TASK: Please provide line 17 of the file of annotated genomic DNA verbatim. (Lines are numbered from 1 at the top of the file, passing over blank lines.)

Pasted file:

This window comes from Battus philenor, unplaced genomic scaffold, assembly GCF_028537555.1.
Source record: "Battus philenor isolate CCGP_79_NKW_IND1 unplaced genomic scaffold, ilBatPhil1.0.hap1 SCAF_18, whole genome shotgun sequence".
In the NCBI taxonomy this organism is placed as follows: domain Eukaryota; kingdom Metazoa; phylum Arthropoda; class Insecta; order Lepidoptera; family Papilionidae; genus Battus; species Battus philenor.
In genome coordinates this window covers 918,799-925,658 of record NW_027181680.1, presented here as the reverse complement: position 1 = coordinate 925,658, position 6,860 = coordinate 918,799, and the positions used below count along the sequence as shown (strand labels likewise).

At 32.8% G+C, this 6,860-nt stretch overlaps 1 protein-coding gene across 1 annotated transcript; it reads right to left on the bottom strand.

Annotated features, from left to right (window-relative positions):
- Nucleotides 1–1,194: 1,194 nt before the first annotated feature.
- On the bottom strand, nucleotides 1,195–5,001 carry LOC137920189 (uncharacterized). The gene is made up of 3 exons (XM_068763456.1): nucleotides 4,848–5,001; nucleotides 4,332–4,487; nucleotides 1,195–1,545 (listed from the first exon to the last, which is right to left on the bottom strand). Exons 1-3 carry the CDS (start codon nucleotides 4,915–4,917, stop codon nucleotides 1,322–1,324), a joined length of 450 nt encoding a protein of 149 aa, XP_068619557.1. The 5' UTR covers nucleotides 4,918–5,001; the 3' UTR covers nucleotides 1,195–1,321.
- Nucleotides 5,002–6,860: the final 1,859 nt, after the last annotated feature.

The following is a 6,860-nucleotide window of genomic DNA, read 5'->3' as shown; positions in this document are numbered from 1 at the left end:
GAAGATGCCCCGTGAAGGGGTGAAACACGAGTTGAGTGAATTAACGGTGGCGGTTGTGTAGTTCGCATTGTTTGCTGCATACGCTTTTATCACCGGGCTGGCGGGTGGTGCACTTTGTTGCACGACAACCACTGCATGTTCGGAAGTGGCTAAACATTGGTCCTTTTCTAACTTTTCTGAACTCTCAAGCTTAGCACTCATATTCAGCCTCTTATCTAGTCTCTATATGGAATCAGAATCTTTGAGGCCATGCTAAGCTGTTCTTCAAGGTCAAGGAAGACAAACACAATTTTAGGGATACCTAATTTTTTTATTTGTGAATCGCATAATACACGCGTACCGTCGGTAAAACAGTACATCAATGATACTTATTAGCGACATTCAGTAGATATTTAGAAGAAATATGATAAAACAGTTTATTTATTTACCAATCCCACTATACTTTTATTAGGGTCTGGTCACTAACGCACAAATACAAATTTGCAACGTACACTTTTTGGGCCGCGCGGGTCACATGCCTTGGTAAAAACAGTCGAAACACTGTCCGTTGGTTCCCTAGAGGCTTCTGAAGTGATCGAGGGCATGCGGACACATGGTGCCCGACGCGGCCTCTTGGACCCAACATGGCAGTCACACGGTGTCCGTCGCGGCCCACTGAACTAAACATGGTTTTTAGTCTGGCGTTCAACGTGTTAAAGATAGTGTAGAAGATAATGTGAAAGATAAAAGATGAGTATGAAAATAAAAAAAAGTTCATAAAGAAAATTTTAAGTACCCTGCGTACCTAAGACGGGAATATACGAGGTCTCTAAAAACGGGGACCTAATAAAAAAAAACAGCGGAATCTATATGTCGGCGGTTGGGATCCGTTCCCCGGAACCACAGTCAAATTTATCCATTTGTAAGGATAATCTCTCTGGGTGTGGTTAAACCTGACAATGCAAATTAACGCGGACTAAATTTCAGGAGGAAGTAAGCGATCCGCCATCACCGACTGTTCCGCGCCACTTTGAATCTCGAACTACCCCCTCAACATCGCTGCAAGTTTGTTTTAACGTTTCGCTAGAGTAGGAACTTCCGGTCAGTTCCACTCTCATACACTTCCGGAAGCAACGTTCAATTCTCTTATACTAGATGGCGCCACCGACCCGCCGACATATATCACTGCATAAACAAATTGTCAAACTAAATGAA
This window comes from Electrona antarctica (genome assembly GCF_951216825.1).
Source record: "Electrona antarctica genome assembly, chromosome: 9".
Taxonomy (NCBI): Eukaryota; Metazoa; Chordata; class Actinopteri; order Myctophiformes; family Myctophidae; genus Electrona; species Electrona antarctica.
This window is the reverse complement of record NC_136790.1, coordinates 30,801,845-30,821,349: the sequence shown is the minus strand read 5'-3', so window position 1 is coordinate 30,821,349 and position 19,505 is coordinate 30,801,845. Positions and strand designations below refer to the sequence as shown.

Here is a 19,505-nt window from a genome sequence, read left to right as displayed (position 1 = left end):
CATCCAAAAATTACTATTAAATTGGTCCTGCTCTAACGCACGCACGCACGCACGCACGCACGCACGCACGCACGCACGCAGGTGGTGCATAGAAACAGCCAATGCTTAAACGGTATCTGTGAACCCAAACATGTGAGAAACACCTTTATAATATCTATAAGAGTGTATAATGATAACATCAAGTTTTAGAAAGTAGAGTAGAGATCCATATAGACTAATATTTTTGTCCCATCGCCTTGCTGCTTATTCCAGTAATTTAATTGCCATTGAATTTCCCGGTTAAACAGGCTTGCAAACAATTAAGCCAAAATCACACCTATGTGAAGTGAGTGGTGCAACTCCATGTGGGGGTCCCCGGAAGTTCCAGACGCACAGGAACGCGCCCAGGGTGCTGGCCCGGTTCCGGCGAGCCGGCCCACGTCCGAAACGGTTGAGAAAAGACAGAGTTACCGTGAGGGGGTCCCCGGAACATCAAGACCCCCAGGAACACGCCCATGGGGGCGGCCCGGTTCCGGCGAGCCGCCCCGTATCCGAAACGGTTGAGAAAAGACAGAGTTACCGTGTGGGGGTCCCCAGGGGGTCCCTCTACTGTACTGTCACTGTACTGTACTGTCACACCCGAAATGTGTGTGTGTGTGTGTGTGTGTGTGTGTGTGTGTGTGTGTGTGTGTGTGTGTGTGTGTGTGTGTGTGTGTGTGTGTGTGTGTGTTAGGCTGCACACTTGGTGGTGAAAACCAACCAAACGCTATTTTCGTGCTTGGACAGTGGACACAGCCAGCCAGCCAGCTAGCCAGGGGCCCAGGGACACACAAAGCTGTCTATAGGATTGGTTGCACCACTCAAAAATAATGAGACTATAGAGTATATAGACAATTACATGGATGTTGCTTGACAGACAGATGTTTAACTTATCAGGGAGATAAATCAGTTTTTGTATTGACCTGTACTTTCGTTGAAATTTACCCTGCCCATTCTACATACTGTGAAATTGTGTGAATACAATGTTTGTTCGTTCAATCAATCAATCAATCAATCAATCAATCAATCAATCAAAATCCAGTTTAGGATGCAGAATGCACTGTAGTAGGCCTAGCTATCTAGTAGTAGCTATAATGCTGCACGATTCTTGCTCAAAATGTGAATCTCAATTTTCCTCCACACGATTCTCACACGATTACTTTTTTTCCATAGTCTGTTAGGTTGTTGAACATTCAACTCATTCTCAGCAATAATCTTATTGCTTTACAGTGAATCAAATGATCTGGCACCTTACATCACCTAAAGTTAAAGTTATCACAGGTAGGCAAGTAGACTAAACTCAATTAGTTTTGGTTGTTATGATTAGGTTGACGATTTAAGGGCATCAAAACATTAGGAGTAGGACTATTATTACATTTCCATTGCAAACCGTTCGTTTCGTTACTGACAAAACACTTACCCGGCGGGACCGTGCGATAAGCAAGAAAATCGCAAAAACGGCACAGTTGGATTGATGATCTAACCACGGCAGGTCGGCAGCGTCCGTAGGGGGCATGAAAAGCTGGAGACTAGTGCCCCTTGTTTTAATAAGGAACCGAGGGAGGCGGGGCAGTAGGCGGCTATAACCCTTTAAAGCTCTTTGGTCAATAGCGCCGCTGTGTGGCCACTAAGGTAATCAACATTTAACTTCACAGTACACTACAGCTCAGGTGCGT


CATCCAAAAATTACTATTAAATTGGTCCTGCTCTAACGCACGCACGCACGCACGCACGCACGCACGCACGCACGCACGCAGGTGGTGCATAGAAACAGCCAATGCTTAAACGGTATCTGTGAACCCAAACATGTGAGAAACACCTTTATAATATCTATAAGAGTGTATAATGATAACATCAAGTTTTAGAAAGTAGAGTAGAGATCCATATAGACTAATATTTTTGTCCCATCGCCTTGCTGCTTATTCCAGTAATTTAATTGCCATTGAATTTCCCGGTTAAACAGGCTTGCAAACAATTAAGCCAAAATCACACCTATGTGAAGTGAGTGGTGCAACTCCATGTGGGGGTCCCCGGAAGTTCCAGACGCACAGGAACGCGCCCAGGGTGCTGGCCCGGTTCCGGCGAGCCGGCCCACGTCCGAAACGGTTGAGAAAAGACAGAGTTACCGTGAGGGGGTCCCCGGAACATCAAGACCCCCAGGAACACGCCCATGGGGGCGGCCCGGTTCCGGCGAGCCGCCCCGTATCCGAAACGGTTGAGAAAAGACAGAGTTACCGTGTGGGGGTCCCCAGGGGGTCCCTCTACTGTACTGTCACTGTACTGTACTGTCACACCCGAAATGTGTGTGTGTGTGTGTGTGTGTGTGTGTGTGTGTGTGTGTGTGTGTGTGTGTGTGTGTGTGTGTGTGTGTGTGTGTGTGTGTGTTAGGCTGCACACTTGGTGGTGAAAACCAACCAAACGCTATTTTCGTGCTTGGACAGTGGACACAGCCAGCCAGCCAGCTAGCCAGGGGCCCAGGGACACACAAAGCTGTCTATAGGATTGGTTGCACCACTCAAAAATAATGAGACTATAGAGTATATAGACAATTACATGGATGTTGCTTGACAGACAGATGTTTAACTTATCAGGGAGATAAATCAGTTTTTGTATTGACCTGTACTTTCGTTGAAATTTACCCTGCCCATTCTACATACTGTGAAATTGTGTGAATACAATGTTTGTTCGTTCAATCAATCAATCAATCAATCAATCAATCAATCAATCAAAATCCAGTTTAGGATGCAGAATGCACTGTAGTAGGCCTAGCTATCTAGTAGTAGCTATAATGCTGCACGATTCTTGCTCAAAATGTGAATCTCAATTTTCCTCCACACGATTCTCACACGATTACTTTTTTTCCATAGTCTGTTAGGTTGTTGAACATTCAACTCATTCTCAGCAATAATCTTATTGCTTTACAGTGAATCAAATGATCTGGCACCTTACATCACCTAAAGTTAAAGTTATCACAGGTAGGCAAGTAGACTAAACTCAATTAGTTTTGGTTGTTATGATTAGGTTGACGATTTAAGGGCATCAAAACATTAGGAGTAGGACTATTATTACATTTCCATTGCAAACCGTTCGTTTCGTTACTGACAAAACACTTACCCGGCGGGACCGTGCGATAAGCAAGAAAATCGCAAAAACGGCACAGTTGGATTGATGATCTAACCACGGCAGGTCGGCAGCGTCCGTAGGGGGCATGAAAAGCTGGAGACTAGTGCCCCTTGTTTTAATAAGGAACCGAGGGAGGCGGGGCAGTAGGCGGCTATAACCCTTTAAAGCTCTTTGGTCAATAGCGCCGCTGTGTGGCCACTAAGGTAATCAACATTTAACTTCACAGTACACTACAGCTCAGGTGCGT